Ordonez [Ordenitz, Ordoneez, Ordonetz, Ordonitz], (Johann) Karl (Rochus) von [Carlo d’]
(b Vienna, bap. 16 Aug 1734; d Vienna, 6 Sept 1786). Austrian composer and violinist. Although an entry in Count Karl von Zinzendorf’s diary (23 April 1775) describes him as the ‘fils naturel de M. de Buquoy’, the baptismal and other archival records describe him as the son of Johann Baptist Christoph von Ordonez – an infantry lieutenant and former owner of property in Neuschloss (now Nové Zámky), Moravia – and his wife Anna Maria Theresa. Ordonez spent the whole of his life in Vienna and, like his contemporary Karl Kohaut, served a dual career as civil servant and musician. His career with the Lower Austrian administration began in 1758 with appointment as an unpaid assistant in the regional court and culminated in 1780 with appointment as Registrant with a salary of 1000 gulden. As a violinist Ordonez took part in chamber music performances in the salons of the aristocracy (see Burney and Zinzendorf), and he was also connected with the court chamber music (described by Hiller), although salaried appointment to that body, at 250 gulden per year, did not come until 1779 when he succeeded Karl Huber. In 1784 he led the second violins in a revival of Haydn’s Il ritorno di Tobia by the Tonkünstler-Societät, which he had joined in 1771. Ordonez’s last three years were spent in sickness and poverty: illness forced his retirement on half salary from both his administrative and performing positions in 1783, at which time he had sole responsibility for his two children as his wife had died three years earlier from the disease which was to claim his own life, tuberculosis.
With composers such as F.L. Gassmann, Leopold Hofmann and G.C. Wagenseil, Ordonez helped to define the Viennese Classical style during the period from the 1750s to the 70s. His largest group of compositions consists of over 70 symphonies, most of which are in three movements (fast, slow, fast or minuet-style); less than a dozen are in the more ‘modern’ four-movement scheme with minuet and trio, and only three have slow introductions. A few may have been designed for liturgical use, including the seven-movement Sinfonia solenna (Brown D5) and an antiphonal work with two pairs of trumpets and drums (Brown C10). The most impressive features of the symphonies are their sonorities, textures and rhythms. The composer’s lifelong interest in concertante writing and energetic rhythms which propel the music forward recalls Haydn; imaginative thematic links between movements are also a feature; and several symphonies (notably Brown D5 and G7) end with contrapuntal movements which form climaxes to the works as a whole. Less impressive are the modulatory procedures, which are rarely imaginative and occasionally deficient. Of Ordonez’s 27 string quartets, the six published as op.1 by Guera of Lyons in 1777 were the most widely distributed. All begin with a slow movement, in the sonata da chiesa manner, and contain fugal procedures in either the second or the fourth and final movement, thereby linking them with works by Gassmann and Wagenseil which were designed to appeal to the conservative taste of Joseph II. Ordonez’s interest in thematic unity between movements is nowhere more apparent than here. The marionette opera Alceste, which was modelled on Gluck, was performed, and probably conducted by Ordonez, at Eszterháza in 1775, and achieved great popularity, as evidenced by the repeat performances at Eszterháza and Vienna (the last as late as 1795); Haydn thought sufficiently highly of it to borrow a minuet for the revised version (?1776) of his marionette opera Philemon und Baucis. Ordonez’s only other opera, the Singspiel Diesmal hat der Mann der Willen! (1778), was composed for Joseph II’s newly formed Nationaltheater but achieved a run of only seven performances.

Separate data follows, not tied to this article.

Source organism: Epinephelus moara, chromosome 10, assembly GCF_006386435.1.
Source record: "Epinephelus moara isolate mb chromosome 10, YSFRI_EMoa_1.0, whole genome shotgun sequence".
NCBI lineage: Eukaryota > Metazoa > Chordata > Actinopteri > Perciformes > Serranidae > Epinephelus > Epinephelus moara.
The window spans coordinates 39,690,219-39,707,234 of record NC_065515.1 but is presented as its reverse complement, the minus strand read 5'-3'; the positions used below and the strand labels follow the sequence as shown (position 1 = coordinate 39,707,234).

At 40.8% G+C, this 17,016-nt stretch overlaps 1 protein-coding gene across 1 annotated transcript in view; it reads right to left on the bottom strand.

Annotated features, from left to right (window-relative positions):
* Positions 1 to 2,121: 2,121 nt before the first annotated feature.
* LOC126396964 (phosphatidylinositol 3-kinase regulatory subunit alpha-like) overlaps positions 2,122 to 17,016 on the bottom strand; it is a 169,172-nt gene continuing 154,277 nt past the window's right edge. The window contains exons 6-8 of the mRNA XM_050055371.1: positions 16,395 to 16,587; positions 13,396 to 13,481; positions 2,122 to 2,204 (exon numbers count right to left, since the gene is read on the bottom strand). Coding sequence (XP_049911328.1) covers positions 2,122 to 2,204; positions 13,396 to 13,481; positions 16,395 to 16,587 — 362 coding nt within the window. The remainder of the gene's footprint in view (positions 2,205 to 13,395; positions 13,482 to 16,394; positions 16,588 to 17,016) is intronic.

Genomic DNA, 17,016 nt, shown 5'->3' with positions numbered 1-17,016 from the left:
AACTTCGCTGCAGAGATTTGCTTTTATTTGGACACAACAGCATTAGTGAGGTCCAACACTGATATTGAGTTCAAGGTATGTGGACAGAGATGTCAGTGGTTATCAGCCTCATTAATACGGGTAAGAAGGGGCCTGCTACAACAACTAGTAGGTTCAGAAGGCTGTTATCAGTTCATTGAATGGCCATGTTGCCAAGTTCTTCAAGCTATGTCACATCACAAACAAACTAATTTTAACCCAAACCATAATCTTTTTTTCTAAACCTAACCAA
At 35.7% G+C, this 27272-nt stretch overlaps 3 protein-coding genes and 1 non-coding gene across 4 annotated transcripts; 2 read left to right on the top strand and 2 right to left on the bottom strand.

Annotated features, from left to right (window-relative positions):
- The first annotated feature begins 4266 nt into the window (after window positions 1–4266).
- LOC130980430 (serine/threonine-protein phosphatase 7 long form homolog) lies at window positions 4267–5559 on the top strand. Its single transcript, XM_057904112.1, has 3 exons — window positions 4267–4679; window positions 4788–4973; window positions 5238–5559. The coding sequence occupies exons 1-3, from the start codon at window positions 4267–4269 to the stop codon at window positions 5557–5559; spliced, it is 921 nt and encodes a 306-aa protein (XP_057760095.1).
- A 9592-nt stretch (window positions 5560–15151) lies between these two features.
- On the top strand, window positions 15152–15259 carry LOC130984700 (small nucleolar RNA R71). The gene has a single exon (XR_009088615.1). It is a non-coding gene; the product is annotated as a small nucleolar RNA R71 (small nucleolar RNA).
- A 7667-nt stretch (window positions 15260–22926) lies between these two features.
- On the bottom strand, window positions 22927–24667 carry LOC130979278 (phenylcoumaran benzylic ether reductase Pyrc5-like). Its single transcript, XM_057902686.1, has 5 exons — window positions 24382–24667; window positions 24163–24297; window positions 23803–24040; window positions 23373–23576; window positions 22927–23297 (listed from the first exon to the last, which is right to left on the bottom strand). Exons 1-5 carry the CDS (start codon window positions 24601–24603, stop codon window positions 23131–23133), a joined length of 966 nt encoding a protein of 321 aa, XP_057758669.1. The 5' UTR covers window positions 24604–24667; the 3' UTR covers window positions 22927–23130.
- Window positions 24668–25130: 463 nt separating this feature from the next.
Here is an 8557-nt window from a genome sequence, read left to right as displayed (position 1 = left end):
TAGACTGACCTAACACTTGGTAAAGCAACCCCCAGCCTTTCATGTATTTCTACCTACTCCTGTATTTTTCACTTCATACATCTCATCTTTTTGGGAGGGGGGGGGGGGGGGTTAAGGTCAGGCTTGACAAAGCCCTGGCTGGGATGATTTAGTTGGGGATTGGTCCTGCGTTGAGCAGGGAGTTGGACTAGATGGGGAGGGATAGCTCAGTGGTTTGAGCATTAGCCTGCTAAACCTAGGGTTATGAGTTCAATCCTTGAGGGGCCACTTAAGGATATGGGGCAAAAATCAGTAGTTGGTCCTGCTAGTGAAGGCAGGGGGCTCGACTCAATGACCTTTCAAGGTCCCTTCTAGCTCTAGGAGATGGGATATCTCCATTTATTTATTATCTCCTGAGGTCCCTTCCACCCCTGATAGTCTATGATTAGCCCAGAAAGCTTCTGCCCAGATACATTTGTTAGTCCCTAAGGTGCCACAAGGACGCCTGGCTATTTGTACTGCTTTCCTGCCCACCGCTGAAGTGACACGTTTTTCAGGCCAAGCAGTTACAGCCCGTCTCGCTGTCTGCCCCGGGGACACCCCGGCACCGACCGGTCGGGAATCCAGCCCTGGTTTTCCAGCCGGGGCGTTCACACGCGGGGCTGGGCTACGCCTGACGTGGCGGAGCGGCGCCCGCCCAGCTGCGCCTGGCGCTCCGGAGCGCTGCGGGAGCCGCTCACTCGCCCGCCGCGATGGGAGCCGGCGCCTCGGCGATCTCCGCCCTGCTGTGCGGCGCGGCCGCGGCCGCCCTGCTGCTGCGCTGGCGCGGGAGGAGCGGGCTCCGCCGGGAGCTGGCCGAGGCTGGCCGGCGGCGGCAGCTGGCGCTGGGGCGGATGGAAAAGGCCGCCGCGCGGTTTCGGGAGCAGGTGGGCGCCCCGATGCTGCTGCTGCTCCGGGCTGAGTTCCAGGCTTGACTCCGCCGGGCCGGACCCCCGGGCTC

Thematic catalogue: A.P. Brown: Carlo d’Ordoñez, 1734–1786: a Thematic Catalog (Detroit, 1978)
Musica della parodie d’Alceste (marionette op, J.K. von Pauersbach), Eszterháza, 30 Aug 1775, H-Bn
Diesmal hat der Mann den Willen! (Original Singspiel, 1, J.F. Schmidt), Vienna, Burg, 22 April 1778; A-Wn (abbreviated version)
Der alte wienerische Tandelmarkt, 1779, pubd lib, Wst
74 syms. (2 doubtful), incl.: Sinfonie périodique no.26 (Paris, 1764); some in 3 symphonies del Signor Dune & Ordonne (Paris, 1769); Symphonia, C (Lyons, 1777), also in 3 Symphonies … par Mes.rs. Haydn & Ordoniz (Lyons, 1780s); 4 others, spurious; principal sources A-GÖ, LA, Wgm, Wn; B-Bc; CZ-Bm, BRnm, K, KRa, Pnm; D-Rtt, RUl; I-Fc, Gl, MOe; 7 ed. in The Symphony 1720–1840, ser. B, iv (New York, 1979)
Other: Pantomima, 1758, A-GÖ; Vn Conc., Wn; 12 menuetti, Wgm; Serenade, 31 wind insts, mentioned in Wienerisches Diarium, xliv (1779); Partita per la caccia, listed in Traeg catalogue (1799)
28 qts, 2 vn, va, b (1 doubtful), incl.: 6 quartetti, op.1 (Lyons, 1777), ed. A.P. Brown (Madison, WI, 1980); 2 in 6 Quat. no.1 a 6, listed in Westphal catalogue (1782); 10 others, spurious; principal sources A-GÖ, LA, M, Wgm, Wn, CZ-Bm, K, Pnm; D-Bsb; GB-Lbl, Lcm; H-Bn, KE; I-Gl
21 trios, 2 vn, b (1 other, spurious, also attrib. J. Haydn, hV:G4), A-M, B-Bc, CZ-Pnm, D-Bsb, I-Gl
Other: Octet, 2 ob, 2 eng hn, 2 hn, 2 bn, CS-K; Sextet, 2 vn, va, b, 2 hn, D-HR; Qnt, 2 vn, 2 va, b, A-Wn;  Gassatione, vn, va, b, 2 hn (Paris, 1768); 2 trios, vn, va, b (doubtful, 1 other, spurious), Wgm; 3 vn duos, listed in Traeg catalogue (1799); 2 sonatas, vn, b, Wgm